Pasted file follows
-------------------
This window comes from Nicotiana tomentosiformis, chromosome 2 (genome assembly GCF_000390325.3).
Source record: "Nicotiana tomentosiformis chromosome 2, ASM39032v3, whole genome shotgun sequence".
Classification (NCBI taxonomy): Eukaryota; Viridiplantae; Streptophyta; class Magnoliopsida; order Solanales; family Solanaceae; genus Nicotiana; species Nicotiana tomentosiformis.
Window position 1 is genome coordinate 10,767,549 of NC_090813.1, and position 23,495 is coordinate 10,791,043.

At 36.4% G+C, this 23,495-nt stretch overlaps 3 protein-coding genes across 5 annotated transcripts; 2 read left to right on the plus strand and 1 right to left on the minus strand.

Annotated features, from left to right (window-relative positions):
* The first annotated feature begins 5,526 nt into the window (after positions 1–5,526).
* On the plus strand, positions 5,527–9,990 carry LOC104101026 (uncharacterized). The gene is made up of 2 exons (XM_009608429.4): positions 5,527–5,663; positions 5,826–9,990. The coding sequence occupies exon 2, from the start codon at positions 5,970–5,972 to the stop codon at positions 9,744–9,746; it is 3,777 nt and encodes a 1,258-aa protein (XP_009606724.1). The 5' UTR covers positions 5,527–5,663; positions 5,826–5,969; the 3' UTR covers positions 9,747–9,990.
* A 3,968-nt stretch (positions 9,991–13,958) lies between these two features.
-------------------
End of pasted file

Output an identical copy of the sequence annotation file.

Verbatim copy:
This window comes from Nicotiana tomentosiformis, chromosome 2 (genome assembly GCF_000390325.3).
Source record: "Nicotiana tomentosiformis chromosome 2, ASM39032v3, whole genome shotgun sequence".
Classification (NCBI taxonomy): Eukaryota; Viridiplantae; Streptophyta; class Magnoliopsida; order Solanales; family Solanaceae; genus Nicotiana; species Nicotiana tomentosiformis.
Window position 1 is genome coordinate 10,767,549 of NC_090813.1, and position 23,495 is coordinate 10,791,043.

At 36.4% G+C, this 23,495-nt stretch overlaps 3 protein-coding genes across 5 annotated transcripts; 2 read left to right on the plus strand and 1 right to left on the minus strand.

Annotated features, from left to right (window-relative positions):
* The first annotated feature begins 5,526 nt into the window (after positions 1–5,526).
* On the plus strand, positions 5,527–9,990 carry LOC104101026 (uncharacterized). The gene is made up of 2 exons (XM_009608429.4): positions 5,527–5,663; positions 5,826–9,990. The coding sequence occupies exon 2, from the start codon at positions 5,970–5,972 to the stop codon at positions 9,744–9,746; it is 3,777 nt and encodes a 1,258-aa protein (XP_009606724.1). The 5' UTR covers positions 5,527–5,663; positions 5,826–5,969; the 3' UTR covers positions 9,747–9,990.
* A 3,968-nt stretch (positions 9,991–13,958) lies between these two features.